GALLERY: 3,000 people mark Eid ul-Adha celebrations in Wolverhampton

By James Vukmirovic | Wolverhampton | News | Published: | Last Updated:

A significant date in the Islamic calendar has been celebrated in the Black Country with a unique and inclusive event.

The Jamia Masjid Al-Aqsa Wolverhampton Central Mosque has held a prayer event every year to celebrate Eid ul-Adha and commemorate Ibrahim’s willingness to sacrifice his son Ishmael to God.

This year, they decided to do something a bit different and, with support from the city council and the local community, the decision was made to do an outdoor prayer event on Sunday.

WATCH: Eid celebrations in Wolverhampton

Eid ul-Adha outdoor prayer event in Wolverhampton

This was the first time there had been an outdoor prayer event in Wolverhampton and inspiration was taken from Birmingham's annual event, which traditionally draws over 100,000 worshippers to Small Heath Park.

To put on such an event was a massive undertaking, with over 80 volunteers involved in everything from security to setting up marquees around the park, and an estimated cost of £6,000.

With weather warnings in place over the weekend, and the Small Heath Park event in Birmingham already moved indoors due to poor conditions, there was a risk of the event being disrupted.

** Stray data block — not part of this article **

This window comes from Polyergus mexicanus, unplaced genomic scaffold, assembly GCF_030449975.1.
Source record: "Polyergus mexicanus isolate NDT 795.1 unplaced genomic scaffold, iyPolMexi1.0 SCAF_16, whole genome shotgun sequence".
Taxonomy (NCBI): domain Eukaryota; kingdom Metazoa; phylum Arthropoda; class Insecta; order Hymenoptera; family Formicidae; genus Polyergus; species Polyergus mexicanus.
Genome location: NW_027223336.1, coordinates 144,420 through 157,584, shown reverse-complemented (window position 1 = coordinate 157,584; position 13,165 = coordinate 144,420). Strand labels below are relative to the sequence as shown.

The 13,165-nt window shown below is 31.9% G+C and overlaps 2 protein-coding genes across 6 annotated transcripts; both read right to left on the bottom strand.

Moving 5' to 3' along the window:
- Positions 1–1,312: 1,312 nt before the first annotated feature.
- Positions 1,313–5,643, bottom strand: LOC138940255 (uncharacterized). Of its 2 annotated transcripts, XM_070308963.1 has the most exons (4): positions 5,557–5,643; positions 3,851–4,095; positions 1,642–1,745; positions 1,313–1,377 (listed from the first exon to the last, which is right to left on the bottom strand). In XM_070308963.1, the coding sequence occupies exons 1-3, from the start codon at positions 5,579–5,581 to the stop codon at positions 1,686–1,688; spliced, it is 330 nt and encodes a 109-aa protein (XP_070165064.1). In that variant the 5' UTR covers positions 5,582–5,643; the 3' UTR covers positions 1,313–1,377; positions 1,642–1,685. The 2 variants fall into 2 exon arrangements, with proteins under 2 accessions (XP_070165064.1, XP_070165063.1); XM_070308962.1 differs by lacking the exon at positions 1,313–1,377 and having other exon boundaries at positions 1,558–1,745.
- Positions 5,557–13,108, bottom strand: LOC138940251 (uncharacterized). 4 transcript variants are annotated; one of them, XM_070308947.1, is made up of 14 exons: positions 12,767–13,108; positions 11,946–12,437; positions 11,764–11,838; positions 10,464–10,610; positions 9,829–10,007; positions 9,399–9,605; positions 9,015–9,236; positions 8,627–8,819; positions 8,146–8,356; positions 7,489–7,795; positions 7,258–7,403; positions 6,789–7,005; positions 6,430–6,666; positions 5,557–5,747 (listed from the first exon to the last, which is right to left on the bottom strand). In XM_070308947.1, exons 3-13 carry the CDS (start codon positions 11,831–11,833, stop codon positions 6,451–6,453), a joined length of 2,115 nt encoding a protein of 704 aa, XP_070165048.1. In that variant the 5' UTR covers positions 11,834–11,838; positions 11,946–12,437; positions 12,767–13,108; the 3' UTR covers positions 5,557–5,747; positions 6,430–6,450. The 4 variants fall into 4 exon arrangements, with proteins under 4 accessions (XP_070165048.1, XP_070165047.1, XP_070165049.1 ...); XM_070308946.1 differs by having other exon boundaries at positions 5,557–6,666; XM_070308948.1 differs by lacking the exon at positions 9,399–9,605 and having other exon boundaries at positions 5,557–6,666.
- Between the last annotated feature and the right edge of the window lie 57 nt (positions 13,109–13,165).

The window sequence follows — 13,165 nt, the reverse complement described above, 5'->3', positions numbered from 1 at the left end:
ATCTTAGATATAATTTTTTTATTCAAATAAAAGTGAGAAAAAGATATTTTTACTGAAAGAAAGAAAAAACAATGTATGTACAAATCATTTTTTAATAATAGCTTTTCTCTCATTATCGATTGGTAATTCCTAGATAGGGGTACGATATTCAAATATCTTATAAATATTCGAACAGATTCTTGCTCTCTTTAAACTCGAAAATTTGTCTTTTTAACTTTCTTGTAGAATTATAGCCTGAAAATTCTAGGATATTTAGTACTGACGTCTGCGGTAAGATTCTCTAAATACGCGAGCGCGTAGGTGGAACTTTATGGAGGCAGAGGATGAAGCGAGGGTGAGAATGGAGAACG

However, worshippers from all over the Black Country arrived at the park, they were met with clear skies that stayed rain-free until after the service had ended.


Community figures such as Wolverhampton South West MP Eleanor Smith, Deputy Mayor of Wolverhampton Greg Brackenridge and Conservative Parliamentary candidate Stuart Anderson were in attendance and gave speeches before the service.

The service, which started at 10am, was a traditional prayer service with readings and prayers, with over 3,000 people of all ages and cultural backgrounds participating.

Sohail Khan, Councillor for Tettenhall Regis and a member of the mosque, had been involved in the organisation and spoke of his pride at so many people taking part.

He said; "If you look around and see the different people and the different communities and backgrounds who have all come together, it's a really proud moment and I'm just happy that I was able to have a small part in it."

As the service ended, worshippers greeted each other with Eid Mubarak, an Arabic term that means “Blessed Feast”, and took refreshments before heading home to continue Eid ul-Adha celebrations with family and friends.

The mosque committee will meet later this week to discuss the event and look at plans for another event in 2020.

James Vukmirovic

By James Vukmirovic
Community Reporter - @jamesvukmirovic

Community Reporter at the Express & Star, helping under-represented communities to find a voice in Wolverhampton. Contact me at


Top Stories


More from the Express & Star

UK & International News